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Incidence of Wrong-Site Surgery List Errors for a 2-Year Period in a Single National Health Service Board

Geraghty, Alistair*; Ferguson, Lorna; McIlhenny, Craig*†; Bowie, Paul‡§

doi: 10.1097/PTS.0000000000000426
Original Article: PDF Only

Introduction Wrong-site/side surgical “never events” continue to cause considerable harm to patients, healthcare professionals, and organizations within the United Kingdom. Incidence has remained static despite the mandatory introduction of surgical checklists. Operating theater list errors have been identified as a regular contributor to these never events. The aims of the study were to identify and to learn from the incidence of wrong-site/side list errors in a single National Health Service board.

Methods The study was conducted in a single National Health Service board serving a population of approximately 300,000. All theater teams systematically recorded errors identified at the morning theater brief or checklist pause as part of a board-wide quality improvement project. Data were reviewed for a 2-year period from May 2013 to April 2015, and all episodes of wrong-site/side list errors were identified for analysis.

Results No episodes of wrong-site/side surgery were recorded for the study period. A total of 86 wrong-site/side list errors were identified in 29,480 cases (0.29%). There was considerable variation in incidence between surgical specialties with ophthalmology recording the largest proportion of errors per number of surgical cases performed (1 in 87 cases) and gynecology recording the smallest proportion (1 in 2671 cases). The commonest errors to occur were “wrong-side” list errors (62/86, 72.1%).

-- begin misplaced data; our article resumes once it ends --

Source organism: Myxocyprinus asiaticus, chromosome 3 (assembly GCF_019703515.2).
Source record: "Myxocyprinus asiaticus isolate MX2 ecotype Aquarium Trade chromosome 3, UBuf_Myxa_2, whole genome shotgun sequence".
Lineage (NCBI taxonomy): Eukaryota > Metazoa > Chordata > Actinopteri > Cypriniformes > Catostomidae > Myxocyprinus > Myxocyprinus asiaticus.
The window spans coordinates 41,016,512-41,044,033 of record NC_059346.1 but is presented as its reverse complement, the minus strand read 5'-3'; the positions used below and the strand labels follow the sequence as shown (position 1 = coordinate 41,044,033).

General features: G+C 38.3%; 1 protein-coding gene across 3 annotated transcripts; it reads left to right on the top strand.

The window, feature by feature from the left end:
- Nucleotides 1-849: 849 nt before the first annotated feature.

Discussion This is the first study to identify incidence of wrong-site/site list errors in the United Kingdom. Reducing list errors should form part of a wider risk reduction strategy to reduce wrong-site/side never events. Human factors barrier management analysis may help identify the most effective checks and controls to reduce list errors incidence, whereas resilience engineering approaches should help develop understanding of how to best capture and neutralize errors.

This is an open-access article distributed under the terms of the Creative Commons Attribution-Non Commercial-No Derivatives License 4.0 (CCBY-NC-ND), where it is permissible to download and share the work provided it is properly cited. The work cannot be changed in any way or used commercially without permission from the journal.

From the *Scottish Centre for Simulation & Clinical Human Factors, †Forth Valley Royal Hospital, Larbert; and ‡NHS Education Scotland, and §Institute of Health and Wellbeing, University of Glasgow, Glasgow, Scotland, United Kingdom.

Correspondence: Alistair Geraghty, Scottish Centre for Simulation & Clinical Human Factors, Forth Valley Royal Hospital, Stirling Rd, Larbert FK5 4WR, UK (e-mail:

The authors disclose no conflict of interest.

Under UK “Governance Arrangements for Research Ethics Committees,” ethical research committee review is not required for service evaluation or research which, for example, seeks to elicit the views, experiences, and knowledge of health care professionals on a given subject area.

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